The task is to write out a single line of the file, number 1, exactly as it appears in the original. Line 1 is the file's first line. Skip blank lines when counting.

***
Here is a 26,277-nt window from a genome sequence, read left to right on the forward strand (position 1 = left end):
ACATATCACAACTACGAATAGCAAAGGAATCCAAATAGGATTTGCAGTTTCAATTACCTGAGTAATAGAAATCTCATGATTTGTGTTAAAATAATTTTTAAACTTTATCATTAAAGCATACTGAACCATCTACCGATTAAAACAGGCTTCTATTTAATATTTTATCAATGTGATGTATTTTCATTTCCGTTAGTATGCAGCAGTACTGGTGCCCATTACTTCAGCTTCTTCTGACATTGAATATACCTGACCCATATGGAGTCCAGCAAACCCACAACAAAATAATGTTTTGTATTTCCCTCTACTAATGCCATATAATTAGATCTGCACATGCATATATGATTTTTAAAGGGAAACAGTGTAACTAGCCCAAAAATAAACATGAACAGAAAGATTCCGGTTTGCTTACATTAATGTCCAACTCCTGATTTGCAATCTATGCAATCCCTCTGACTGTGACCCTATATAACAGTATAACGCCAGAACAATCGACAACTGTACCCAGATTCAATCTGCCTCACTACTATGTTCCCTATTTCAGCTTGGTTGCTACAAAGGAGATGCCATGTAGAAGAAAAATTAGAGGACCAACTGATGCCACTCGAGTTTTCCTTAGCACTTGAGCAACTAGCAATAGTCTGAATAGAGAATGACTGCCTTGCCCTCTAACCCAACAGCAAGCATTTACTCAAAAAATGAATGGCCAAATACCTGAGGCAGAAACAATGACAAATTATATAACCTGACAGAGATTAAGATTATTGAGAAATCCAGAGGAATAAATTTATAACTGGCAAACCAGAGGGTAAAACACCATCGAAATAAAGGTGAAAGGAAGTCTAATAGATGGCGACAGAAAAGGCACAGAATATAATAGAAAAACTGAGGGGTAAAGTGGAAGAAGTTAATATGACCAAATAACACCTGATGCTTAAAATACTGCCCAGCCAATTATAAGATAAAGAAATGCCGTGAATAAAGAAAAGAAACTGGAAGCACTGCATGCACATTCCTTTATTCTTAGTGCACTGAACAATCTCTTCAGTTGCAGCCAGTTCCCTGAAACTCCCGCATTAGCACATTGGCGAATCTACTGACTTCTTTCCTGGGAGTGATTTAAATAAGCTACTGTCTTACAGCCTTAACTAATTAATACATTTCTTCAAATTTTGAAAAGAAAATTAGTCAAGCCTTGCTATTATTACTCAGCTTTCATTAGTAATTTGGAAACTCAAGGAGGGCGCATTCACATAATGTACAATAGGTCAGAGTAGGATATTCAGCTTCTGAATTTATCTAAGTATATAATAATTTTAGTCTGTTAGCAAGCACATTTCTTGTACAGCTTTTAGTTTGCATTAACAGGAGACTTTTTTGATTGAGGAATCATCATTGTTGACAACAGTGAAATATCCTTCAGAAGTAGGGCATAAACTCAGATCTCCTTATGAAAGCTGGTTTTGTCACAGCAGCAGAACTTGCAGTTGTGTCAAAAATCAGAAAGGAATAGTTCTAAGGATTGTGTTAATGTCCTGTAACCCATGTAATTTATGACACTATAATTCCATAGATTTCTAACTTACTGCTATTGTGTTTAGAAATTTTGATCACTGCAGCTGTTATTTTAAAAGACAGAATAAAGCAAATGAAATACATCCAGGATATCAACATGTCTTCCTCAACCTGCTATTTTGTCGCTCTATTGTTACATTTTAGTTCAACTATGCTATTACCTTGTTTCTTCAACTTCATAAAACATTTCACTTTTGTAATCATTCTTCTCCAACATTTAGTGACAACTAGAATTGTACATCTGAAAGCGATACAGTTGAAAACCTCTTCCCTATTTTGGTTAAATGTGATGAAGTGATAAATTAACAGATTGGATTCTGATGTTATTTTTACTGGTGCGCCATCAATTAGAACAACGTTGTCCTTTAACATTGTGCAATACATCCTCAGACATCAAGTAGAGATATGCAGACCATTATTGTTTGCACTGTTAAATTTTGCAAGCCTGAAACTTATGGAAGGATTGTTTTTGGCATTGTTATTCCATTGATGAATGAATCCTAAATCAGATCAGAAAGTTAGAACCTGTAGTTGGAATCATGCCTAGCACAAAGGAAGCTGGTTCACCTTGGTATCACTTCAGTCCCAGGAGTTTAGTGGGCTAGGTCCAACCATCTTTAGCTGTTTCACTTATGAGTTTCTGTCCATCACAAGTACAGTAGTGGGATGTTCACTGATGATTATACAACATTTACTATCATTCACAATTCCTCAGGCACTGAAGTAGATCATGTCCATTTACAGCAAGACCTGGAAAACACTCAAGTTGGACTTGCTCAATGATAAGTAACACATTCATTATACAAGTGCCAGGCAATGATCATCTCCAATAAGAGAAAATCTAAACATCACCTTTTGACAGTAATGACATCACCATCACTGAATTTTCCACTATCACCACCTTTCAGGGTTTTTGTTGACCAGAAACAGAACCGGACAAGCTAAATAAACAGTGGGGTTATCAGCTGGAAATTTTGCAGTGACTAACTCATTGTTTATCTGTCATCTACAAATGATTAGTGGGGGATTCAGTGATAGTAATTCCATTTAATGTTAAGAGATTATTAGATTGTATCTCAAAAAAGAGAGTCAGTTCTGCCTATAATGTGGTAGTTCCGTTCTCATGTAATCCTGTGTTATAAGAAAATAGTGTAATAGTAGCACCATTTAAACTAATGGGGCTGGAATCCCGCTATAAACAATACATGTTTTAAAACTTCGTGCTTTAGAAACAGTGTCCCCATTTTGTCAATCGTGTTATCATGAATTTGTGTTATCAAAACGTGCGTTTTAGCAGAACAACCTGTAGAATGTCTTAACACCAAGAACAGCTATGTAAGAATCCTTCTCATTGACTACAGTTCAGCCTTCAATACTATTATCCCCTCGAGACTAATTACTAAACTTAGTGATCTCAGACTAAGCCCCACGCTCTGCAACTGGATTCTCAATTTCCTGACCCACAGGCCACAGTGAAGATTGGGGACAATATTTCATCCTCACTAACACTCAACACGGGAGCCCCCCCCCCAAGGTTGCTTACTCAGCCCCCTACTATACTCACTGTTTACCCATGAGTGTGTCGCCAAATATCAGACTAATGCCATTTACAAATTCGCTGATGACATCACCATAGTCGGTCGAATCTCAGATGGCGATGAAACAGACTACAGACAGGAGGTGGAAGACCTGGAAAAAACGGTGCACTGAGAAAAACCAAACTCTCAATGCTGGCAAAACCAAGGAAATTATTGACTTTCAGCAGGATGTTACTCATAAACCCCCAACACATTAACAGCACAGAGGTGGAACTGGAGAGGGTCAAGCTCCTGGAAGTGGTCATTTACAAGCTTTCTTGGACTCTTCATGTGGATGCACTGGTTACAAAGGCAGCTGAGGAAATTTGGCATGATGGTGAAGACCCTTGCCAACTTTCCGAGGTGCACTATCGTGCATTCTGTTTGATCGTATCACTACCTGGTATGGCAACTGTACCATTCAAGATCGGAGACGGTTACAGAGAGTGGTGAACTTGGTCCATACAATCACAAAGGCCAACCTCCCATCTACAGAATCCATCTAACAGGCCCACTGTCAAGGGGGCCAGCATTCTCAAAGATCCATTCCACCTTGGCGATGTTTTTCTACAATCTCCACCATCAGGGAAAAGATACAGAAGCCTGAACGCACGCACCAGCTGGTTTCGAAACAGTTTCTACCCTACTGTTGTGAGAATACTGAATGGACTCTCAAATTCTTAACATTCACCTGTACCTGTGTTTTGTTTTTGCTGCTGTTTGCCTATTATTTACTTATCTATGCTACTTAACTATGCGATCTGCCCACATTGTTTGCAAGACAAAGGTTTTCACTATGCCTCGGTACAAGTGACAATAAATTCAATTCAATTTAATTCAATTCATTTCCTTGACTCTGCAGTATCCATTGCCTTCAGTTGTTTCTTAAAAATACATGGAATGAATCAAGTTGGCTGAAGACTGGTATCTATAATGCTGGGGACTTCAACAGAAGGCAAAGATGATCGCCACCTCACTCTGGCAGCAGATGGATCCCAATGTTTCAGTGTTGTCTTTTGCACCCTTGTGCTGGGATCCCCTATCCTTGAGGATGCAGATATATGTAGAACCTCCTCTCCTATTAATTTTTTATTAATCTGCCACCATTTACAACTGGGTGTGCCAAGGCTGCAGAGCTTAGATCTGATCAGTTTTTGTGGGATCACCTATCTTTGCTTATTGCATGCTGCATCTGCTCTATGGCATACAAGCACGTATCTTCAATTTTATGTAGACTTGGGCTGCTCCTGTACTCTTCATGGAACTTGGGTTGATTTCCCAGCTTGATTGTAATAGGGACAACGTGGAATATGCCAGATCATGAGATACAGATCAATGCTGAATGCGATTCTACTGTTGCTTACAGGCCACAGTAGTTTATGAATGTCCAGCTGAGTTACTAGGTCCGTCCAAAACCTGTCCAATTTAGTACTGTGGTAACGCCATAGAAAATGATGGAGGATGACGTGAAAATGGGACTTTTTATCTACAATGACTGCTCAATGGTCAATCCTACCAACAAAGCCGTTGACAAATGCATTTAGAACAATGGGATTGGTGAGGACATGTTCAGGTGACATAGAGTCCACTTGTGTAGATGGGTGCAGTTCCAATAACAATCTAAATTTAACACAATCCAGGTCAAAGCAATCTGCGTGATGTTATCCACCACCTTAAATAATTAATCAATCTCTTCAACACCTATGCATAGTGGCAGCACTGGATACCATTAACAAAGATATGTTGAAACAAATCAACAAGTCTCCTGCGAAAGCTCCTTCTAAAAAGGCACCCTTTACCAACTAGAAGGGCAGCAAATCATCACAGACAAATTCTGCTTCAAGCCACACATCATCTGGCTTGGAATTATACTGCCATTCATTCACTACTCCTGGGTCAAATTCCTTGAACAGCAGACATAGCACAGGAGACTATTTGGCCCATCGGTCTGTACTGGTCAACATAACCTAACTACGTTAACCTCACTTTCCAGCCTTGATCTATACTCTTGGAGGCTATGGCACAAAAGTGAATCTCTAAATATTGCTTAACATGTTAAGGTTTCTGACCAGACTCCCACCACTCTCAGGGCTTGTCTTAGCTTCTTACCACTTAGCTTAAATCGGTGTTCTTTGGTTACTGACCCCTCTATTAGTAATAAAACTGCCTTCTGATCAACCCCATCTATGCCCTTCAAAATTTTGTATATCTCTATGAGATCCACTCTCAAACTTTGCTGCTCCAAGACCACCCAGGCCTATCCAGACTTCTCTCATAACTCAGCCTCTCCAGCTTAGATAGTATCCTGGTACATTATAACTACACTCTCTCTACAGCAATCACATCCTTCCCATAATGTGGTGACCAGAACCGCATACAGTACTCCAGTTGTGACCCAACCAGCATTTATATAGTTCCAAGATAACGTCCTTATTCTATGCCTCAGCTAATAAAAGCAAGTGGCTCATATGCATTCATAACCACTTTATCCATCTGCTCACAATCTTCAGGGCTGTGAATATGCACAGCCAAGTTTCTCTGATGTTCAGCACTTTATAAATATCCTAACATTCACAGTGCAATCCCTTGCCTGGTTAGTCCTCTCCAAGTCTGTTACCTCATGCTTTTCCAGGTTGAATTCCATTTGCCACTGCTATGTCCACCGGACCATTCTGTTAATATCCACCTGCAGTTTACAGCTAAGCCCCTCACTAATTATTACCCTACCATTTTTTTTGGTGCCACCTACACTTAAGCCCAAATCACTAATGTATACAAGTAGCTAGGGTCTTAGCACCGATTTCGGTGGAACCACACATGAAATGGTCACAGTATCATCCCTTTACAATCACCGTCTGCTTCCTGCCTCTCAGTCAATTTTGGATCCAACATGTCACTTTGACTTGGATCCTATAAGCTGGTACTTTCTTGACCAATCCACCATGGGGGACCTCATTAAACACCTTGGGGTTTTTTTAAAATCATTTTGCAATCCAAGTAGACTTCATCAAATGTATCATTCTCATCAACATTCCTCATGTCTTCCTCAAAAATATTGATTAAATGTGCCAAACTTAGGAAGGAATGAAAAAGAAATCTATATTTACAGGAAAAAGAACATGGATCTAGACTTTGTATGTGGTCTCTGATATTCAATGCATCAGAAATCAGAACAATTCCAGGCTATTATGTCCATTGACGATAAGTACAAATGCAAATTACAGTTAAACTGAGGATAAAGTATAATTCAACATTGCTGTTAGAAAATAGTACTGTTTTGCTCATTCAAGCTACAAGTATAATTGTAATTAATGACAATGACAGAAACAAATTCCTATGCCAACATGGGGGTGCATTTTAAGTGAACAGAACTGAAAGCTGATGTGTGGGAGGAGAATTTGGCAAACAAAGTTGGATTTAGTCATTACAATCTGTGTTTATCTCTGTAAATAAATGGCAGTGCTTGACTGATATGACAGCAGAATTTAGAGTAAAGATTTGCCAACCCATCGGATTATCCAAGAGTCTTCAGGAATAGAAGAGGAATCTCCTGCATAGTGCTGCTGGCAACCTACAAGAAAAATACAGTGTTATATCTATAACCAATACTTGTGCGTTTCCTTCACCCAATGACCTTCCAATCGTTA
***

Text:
Here is a 26,277-nt window from a genome sequence, read left to right on the forward strand (position 1 = left end):